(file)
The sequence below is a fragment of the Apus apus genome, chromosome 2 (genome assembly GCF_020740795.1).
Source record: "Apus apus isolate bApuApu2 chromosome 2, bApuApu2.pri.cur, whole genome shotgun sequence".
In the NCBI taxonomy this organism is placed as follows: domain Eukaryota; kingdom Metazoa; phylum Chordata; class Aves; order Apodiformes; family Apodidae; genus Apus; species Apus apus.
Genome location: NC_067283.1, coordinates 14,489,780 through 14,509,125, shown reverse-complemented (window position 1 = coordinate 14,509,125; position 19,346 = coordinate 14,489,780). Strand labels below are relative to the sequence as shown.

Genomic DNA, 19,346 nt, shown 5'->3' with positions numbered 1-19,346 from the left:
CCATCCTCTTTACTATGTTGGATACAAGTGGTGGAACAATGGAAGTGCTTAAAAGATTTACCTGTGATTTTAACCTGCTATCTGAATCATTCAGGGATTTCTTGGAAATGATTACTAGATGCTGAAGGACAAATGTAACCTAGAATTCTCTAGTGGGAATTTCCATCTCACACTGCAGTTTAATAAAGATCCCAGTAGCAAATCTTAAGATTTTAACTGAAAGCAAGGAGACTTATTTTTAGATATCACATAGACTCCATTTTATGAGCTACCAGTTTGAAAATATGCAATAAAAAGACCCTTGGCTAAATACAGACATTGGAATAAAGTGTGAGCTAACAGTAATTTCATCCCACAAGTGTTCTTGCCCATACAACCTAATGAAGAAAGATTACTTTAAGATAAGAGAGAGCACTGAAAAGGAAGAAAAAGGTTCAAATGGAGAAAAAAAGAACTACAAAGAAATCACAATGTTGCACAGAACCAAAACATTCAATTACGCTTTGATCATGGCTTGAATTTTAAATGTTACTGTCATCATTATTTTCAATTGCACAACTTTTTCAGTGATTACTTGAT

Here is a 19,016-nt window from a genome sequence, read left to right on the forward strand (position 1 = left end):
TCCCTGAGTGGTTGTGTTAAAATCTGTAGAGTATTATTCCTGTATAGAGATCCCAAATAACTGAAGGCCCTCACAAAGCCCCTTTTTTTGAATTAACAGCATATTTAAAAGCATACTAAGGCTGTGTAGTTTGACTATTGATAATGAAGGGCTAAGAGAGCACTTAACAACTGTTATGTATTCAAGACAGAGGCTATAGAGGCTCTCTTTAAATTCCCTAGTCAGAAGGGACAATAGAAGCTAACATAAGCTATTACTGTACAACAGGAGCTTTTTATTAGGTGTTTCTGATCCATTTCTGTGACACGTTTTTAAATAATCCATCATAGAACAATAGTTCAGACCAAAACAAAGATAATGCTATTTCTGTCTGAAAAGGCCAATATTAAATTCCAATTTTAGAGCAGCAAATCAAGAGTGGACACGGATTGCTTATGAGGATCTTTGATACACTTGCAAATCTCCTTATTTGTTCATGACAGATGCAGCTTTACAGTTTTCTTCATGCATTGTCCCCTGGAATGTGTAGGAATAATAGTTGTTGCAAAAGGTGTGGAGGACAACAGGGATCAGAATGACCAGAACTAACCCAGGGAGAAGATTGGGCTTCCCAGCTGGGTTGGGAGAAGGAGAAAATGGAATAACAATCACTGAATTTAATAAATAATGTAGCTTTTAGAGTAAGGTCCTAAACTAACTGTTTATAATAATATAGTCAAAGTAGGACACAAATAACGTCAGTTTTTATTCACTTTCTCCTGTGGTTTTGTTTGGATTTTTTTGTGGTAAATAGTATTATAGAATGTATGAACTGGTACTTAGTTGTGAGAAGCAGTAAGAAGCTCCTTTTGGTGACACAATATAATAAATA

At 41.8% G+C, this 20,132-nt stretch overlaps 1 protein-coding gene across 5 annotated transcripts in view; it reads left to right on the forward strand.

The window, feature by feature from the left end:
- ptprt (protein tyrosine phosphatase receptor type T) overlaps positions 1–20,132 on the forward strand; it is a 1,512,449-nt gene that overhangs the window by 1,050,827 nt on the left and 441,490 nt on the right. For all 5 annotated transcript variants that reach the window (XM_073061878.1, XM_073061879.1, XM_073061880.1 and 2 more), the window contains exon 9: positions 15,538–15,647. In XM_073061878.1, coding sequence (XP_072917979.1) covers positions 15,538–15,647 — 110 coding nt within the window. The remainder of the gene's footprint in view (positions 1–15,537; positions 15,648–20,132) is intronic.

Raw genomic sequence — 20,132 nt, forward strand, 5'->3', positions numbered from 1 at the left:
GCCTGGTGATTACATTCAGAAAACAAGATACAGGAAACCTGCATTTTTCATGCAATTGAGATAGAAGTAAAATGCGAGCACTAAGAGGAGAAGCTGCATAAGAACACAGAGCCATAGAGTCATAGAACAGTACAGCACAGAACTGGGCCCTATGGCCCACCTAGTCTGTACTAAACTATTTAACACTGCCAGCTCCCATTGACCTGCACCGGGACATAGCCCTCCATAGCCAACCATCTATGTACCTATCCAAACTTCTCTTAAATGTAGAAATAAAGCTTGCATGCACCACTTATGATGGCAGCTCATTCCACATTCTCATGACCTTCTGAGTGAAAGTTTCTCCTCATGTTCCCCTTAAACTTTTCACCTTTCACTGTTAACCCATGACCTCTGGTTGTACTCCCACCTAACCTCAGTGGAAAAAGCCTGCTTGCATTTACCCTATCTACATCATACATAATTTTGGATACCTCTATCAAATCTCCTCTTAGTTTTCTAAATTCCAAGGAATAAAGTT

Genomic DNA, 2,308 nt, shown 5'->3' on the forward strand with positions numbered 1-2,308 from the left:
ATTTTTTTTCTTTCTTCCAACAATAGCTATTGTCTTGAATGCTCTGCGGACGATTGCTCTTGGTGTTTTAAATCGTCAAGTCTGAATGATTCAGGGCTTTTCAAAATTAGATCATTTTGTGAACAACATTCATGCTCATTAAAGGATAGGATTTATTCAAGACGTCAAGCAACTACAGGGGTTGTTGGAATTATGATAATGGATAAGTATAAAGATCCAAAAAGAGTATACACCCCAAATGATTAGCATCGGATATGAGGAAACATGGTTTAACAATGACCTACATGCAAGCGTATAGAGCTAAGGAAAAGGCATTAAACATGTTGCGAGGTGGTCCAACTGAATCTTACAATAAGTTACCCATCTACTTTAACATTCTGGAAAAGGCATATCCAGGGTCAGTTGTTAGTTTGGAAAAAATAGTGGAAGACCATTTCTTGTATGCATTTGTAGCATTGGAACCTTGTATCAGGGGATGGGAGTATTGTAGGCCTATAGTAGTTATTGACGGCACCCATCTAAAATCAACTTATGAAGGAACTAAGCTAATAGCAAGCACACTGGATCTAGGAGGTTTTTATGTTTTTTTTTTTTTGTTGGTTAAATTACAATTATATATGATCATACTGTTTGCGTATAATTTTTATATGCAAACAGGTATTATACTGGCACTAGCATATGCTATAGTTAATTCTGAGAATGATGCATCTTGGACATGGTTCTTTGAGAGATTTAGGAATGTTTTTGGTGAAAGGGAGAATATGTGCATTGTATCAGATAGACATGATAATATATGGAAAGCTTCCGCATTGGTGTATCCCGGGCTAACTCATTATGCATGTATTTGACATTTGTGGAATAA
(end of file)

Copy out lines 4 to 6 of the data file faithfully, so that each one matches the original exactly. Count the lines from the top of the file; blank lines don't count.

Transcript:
Genome location: NC_067283.1, coordinates 14,489,780 through 14,509,125, shown reverse-complemented (window position 1 = coordinate 14,509,125; position 19,346 = coordinate 14,489,780). Strand labels below are relative to the sequence as shown.

Genomic DNA, 19,346 nt, shown 5'->3' with positions numbered 1-19,346 from the left:
CCATCCTCTTTACTATGTTGGATACAAGTGGTGGAACAATGGAAGTGCTTAAAAGATTTACCTGTGATTTTAACCTGCTATCTGAATCATTCAGGGATTTCTTGGAAATGATTACTAGATGCTGAAGGACAAATGTAACCTAGAATTCTCTAGTGGGAATTTCCATCTCACACTGCAGTTTAATAAAGATCCCAGTAGCAAATCTTAAGATTTTAACTGAAAGCAAGGAGACTTATTTTTAGATATCACATAGACTCCATTTTATGAGCTACCAGTTTGAAAATATGCAATAAAAAGACCCTTGGCTAAATACAGACATTGGAATAAAGTGTGAGCTAACAGTAATTTCATCCCACAAGTGTTCTTGCCCATACAACCTAATGAAGAAAGATTACTTTAAGATAAGAGAGAGCACTGAAAAGGAAGAAAAAGGTTCAAATGGAGAAAAAAAGAACTACAAAGAAATCACAATGTTGCACAGAACCAAAACATTCAATTACGCTTTGATCATGGCTTGAATTTTAAATGTTACTGTCATCATTATTTTCAATTGCACAACTTTTTCAGTGATTACTTGAT